That relates to how we allocate project resources, and is a bit involved.
There is your plan size, and then there’s your container size.
- Each container (your application, a Solr instance, a DB instance, etc.) comes in one of a fixed number of sizes: S, M, L, XL, which correspond to “I need at least X much CPU and Y much RAM”.
- Your plan also comes in its own S, M, L, XL, 2XL sizes, which mean “I have this much total CPU and RAM”.
On a Development environment (anything but master), the plan size is irrelevant and all containers are created as size Small (S). Development environments only have 1-2 users in practice so giving them any more resources is a waste 99% of the time.
On Production (master, with a domain attached), the system will give you the largest set of containers whose CPU and RAM “ask” will fit within the available CPU and RAM on the plan. The more apps and services you have, the smaller each one is likely to be. You can also specify a specific size for a certain app or service using the
size key in
services.yaml, which may result in other containers being larger or smaller than they would be on their own. See the documentation for more on that attribute.
The end of the deploy log includes a list of what containers were created and what container size each one is using.
If the system cannot fit a Small version of each container within the plan’s available resources, some version of the above error will be shown. That means the containers you are trying to deploy are, in aggregate, asking for more CPU and RAM than your plan allows for.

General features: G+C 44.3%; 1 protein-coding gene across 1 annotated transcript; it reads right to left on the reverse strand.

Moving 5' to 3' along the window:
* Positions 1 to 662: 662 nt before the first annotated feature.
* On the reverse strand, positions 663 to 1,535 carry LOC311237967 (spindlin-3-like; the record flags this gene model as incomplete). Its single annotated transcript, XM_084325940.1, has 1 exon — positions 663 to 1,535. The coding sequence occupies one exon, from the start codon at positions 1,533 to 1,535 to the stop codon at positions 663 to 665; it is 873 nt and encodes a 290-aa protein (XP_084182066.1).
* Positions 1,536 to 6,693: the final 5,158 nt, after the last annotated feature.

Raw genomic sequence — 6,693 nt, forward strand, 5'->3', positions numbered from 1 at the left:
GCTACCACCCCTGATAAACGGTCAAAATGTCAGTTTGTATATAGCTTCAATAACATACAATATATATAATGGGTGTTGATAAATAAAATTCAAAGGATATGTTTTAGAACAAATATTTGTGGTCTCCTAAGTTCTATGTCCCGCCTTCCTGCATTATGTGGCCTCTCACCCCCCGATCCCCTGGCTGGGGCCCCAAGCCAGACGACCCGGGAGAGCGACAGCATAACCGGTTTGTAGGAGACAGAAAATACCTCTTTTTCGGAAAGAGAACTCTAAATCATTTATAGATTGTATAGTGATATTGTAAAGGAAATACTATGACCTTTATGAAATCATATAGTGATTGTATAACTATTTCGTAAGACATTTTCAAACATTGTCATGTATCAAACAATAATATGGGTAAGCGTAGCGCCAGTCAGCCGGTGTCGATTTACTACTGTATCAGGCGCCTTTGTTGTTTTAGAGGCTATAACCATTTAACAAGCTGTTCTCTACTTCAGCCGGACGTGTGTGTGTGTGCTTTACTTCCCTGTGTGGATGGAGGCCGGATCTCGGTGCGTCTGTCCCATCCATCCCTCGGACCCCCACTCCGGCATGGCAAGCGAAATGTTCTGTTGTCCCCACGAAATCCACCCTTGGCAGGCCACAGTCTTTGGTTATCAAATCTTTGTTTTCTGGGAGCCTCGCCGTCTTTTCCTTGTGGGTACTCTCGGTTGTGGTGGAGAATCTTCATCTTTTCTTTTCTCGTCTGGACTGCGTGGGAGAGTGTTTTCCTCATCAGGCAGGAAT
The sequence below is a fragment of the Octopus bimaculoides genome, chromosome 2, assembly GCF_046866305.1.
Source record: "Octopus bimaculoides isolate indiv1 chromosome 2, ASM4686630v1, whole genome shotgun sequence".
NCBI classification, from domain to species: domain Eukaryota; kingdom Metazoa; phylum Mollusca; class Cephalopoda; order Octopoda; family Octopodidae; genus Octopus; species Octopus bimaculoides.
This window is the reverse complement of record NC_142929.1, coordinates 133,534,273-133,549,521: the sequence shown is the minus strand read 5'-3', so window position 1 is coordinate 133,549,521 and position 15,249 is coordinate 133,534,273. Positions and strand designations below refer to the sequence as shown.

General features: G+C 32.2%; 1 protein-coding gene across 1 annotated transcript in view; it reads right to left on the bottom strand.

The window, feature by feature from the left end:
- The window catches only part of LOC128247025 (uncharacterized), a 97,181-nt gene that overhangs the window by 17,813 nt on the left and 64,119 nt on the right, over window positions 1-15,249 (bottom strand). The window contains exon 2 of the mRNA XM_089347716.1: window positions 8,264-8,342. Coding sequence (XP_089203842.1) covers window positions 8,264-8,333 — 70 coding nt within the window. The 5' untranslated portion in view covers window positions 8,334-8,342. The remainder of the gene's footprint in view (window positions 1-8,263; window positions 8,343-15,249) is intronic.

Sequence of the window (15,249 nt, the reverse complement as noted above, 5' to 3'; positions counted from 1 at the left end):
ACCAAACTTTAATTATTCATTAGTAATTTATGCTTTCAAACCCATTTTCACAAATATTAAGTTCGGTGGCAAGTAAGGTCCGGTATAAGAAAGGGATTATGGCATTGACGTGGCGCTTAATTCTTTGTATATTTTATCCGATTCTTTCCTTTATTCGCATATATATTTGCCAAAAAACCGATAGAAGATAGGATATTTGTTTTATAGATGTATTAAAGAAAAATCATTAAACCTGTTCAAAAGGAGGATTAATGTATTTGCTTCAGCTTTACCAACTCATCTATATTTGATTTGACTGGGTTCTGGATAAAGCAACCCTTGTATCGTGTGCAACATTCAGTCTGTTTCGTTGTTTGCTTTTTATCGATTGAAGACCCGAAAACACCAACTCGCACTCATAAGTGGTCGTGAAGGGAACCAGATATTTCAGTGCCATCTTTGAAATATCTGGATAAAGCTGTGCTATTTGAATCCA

So for example if your plan includes 3 GB of RAM, but your application and services are, in total, asking for 3.5 GB of RAM, you will get an error.
The possible solutions are:
- If you have an explicit
size set, try reducing it. (Ask for fewer resources.)
- Reduce the number of containers you have. Note that a
worker application counts as another container. (Have fewer containers asking for resources).
- Increase your plan size. (Give it more resources to split up between containers.)
Note that the specific RAM and CPU size that each container asks for is not a fixed number but a soft-capped range, so we do not release specific numbers.